Regarding your question about judging the mentally handicapped, I would say that the degree of type 2 LFW that a person potentially has would depend on their capacity to imagine alternative ways of being than the way they now are. If a person is unable to imagine a different way of being, by virtue of being very handicapped, it is hard to imagine that they could train themselves to become that kind of person in the future. So I do think legal systems are correct to assign less blame to those who could not have known any better, or could not have helped themselves but do what they did, and more blame to those who should have known better because they were able to know better.


Is your first worry any different from a standard Sorites worry? If so, how so? As my hairs fell out one by one, I gradually and eventually became bald. As my self-forming acts accumulated, I gradually became self-directed. Why is the latter any harder to believe than the former?

Hi Paul--

There are sorites elements here but whereas hair-loss or sand-moving are processes that are not essentially self-referentially part or balding or heaping (a loss of a hair in an infant does not contribute to balding as they grow lots more hair; the movement of a grain of sand from here to there is just that and requires a particular context of there to be a part of a heap), it seems to me that each part of what becomes a larger self-forming agent has to be itself essentially self formed. There might be some room for emergence here ala pressure and temperature as molecules accumulate, but since agency requires self-reflective properties that are essentially tied to indeterminism at the microscopic level, I am not convinced that parallels to higher-order properties like temperature and pressure are available in assembling agency in sorities fashion as a function of the growth of human agents from infancy to adulthood.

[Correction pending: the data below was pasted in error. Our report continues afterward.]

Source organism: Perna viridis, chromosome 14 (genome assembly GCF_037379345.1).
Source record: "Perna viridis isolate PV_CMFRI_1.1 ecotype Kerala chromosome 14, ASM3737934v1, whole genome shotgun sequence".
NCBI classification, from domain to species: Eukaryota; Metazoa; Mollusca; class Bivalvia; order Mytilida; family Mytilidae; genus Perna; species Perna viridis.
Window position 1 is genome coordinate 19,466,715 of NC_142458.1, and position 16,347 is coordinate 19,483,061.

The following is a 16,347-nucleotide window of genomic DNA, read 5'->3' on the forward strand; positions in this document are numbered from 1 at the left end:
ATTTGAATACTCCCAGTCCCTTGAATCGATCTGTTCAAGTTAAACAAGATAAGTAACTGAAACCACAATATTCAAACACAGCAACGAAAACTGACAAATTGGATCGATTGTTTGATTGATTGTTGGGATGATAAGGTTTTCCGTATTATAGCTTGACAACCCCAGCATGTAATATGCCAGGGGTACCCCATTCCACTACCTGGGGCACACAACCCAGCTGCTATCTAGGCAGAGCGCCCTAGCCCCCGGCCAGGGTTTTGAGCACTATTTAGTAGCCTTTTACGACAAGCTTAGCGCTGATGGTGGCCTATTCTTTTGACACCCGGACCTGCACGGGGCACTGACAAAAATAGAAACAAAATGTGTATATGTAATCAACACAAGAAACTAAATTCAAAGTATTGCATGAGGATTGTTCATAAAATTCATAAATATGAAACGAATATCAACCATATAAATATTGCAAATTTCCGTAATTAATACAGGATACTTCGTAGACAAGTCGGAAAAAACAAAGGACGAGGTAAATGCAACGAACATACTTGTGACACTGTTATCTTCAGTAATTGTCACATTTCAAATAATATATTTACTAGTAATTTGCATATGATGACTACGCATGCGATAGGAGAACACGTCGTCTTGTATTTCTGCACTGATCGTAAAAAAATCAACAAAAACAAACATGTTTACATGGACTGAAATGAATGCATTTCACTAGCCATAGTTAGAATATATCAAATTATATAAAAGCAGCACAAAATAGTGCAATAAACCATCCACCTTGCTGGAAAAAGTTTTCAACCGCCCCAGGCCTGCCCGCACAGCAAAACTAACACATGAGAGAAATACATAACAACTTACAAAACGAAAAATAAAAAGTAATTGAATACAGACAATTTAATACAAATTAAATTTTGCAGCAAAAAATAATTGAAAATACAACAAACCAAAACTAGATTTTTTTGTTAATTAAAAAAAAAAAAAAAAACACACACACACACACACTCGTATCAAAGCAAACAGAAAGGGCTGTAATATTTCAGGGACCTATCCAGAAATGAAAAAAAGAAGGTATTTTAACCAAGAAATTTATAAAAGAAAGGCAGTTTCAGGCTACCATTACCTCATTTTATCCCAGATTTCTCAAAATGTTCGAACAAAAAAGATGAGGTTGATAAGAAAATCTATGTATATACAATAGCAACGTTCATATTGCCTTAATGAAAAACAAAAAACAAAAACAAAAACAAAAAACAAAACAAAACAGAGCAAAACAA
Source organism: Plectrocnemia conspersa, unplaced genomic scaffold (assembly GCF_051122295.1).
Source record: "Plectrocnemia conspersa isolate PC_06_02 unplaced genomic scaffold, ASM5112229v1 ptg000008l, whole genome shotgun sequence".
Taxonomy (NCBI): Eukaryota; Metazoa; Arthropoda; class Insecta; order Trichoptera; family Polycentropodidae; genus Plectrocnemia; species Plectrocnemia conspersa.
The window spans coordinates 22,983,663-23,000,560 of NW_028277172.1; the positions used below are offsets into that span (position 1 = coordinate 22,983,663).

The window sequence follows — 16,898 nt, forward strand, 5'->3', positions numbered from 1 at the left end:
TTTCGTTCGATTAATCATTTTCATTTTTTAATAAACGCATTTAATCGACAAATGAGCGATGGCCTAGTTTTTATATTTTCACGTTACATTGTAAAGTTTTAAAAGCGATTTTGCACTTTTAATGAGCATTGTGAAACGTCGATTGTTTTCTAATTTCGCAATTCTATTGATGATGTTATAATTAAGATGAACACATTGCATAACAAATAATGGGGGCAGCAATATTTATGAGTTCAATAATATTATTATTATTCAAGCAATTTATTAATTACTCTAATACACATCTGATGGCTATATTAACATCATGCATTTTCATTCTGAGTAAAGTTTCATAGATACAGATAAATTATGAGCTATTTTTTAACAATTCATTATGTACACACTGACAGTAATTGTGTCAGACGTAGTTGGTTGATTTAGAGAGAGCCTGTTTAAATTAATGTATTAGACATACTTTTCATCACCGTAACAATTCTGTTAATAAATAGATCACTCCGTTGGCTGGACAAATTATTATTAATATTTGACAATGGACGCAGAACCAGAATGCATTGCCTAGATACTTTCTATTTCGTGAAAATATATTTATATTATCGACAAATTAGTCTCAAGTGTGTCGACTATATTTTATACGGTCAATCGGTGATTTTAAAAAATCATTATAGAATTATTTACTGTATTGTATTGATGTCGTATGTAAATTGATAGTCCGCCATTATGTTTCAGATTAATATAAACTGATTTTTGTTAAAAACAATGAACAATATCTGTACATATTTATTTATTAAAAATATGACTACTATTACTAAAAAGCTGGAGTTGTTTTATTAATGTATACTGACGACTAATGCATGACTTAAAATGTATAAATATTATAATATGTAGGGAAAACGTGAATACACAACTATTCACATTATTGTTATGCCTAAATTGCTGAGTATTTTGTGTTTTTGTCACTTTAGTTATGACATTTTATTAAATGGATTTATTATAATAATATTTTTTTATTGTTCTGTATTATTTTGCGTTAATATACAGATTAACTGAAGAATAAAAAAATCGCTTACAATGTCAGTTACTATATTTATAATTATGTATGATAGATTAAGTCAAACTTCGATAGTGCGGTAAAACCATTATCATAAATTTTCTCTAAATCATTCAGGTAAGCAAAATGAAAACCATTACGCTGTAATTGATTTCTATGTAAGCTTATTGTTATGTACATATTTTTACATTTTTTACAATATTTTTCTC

Paul, Alan, please see how I address Sorites worries in today's post.

The comments to this entry are closed.

Books about Agency

3QD Prize 2014: Marcus Arvan